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Thread: Could you make a can that self chilled upon opening?

  1. #1
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    Could you make a can that self chilled upon opening?

    Say a can with a canister of liquid CO2 that released the CO2 upon opening or such like...to bring the drink down to a nice cool temperature?


    edit: upon googhoobinging I see that it is an old idea....
    Last edited by WaxRubiks; 2019-Jan-29 at 06:55 AM.
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    In Japan, as I sait in the stadium watching the Yokohama Baystars, I was surprised to be able to buy a can of sake whereby you could push in a "button," and the can would heat up. Hot sake!
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  3. #3
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    Put it in the can at 300 bars and bring back to room temperature; when you open it the rapid expansion would result in a nicely chilled beverage. And instant decapitation.

  4. #4
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    Quote Originally Posted by WaxRubiks View Post
    Say a can with a canister of liquid CO2 that released the CO2 upon opening or such like...to bring the drink down to a nice cool temperature?


    edit: upon googhoobinging I see that it is an old idea....
    that would be solid co2 subliming and cooling. I guess a small peltier cooler with battery would work now that we have lithium batteries, but reusable for cost. We have a cold box for journeys with a peltier in the lid.
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  5. #5
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    Quote Originally Posted by Nicolas View Post
    Put it in the can at 300 bars and bring back to room temperature; when you open it the rapid expansion would result in a nicely chilled beverage. And instant decapitation.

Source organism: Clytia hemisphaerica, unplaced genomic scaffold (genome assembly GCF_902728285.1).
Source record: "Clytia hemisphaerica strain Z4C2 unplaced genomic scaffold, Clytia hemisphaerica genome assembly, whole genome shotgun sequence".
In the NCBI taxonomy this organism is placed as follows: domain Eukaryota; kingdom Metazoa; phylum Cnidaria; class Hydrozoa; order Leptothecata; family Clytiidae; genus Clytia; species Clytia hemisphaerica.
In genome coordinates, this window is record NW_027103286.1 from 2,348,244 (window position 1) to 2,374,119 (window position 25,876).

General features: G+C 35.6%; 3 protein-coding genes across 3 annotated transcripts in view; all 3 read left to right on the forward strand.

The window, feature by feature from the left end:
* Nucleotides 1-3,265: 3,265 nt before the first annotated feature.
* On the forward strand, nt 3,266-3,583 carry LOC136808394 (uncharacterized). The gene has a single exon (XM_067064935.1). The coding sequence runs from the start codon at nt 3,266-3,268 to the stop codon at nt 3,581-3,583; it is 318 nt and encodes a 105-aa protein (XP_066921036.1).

I suppose even mildly pressurized soda cans must experience at least a bit of that effect.

    Quote Originally Posted by profloater View Post
    that would be solid co2 subliming and cooling. I guess a small peltier cooler with battery would work now that we have lithium batteries, but reusable for cost. We have a cold box for journeys with a peltier in the lid.
    We've got one of those too, it plugs into the car. Very handy.
    Cum catapultae proscriptae erunt tum soli proscript catapultas habebunt.

  6. #6
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    Quote Originally Posted by Trebuchet View Post
    I suppose even mildly pressurized soda cans must experience at least a bit of that effect.
    You can sometimes see the condensation when you first open a Cola bottle. About the decapitation: I once opened an orange juice bottle that had reached an impressive pressure due to fermentation or something similar. The sound was spectacular, and the top shot with such force into my hand that I thought it broke my thumb (it didn't, I have a solid steel body). Not sure how much pressure that was. PET bottles normally are structurally guaranteed up to 8 bars (IIRC), but unless you're making a water rocket, they should never see anything near that pressure. (disclaimer: be careful when making a water rocket; a cork shot at your eye at 8 bars is no joke)

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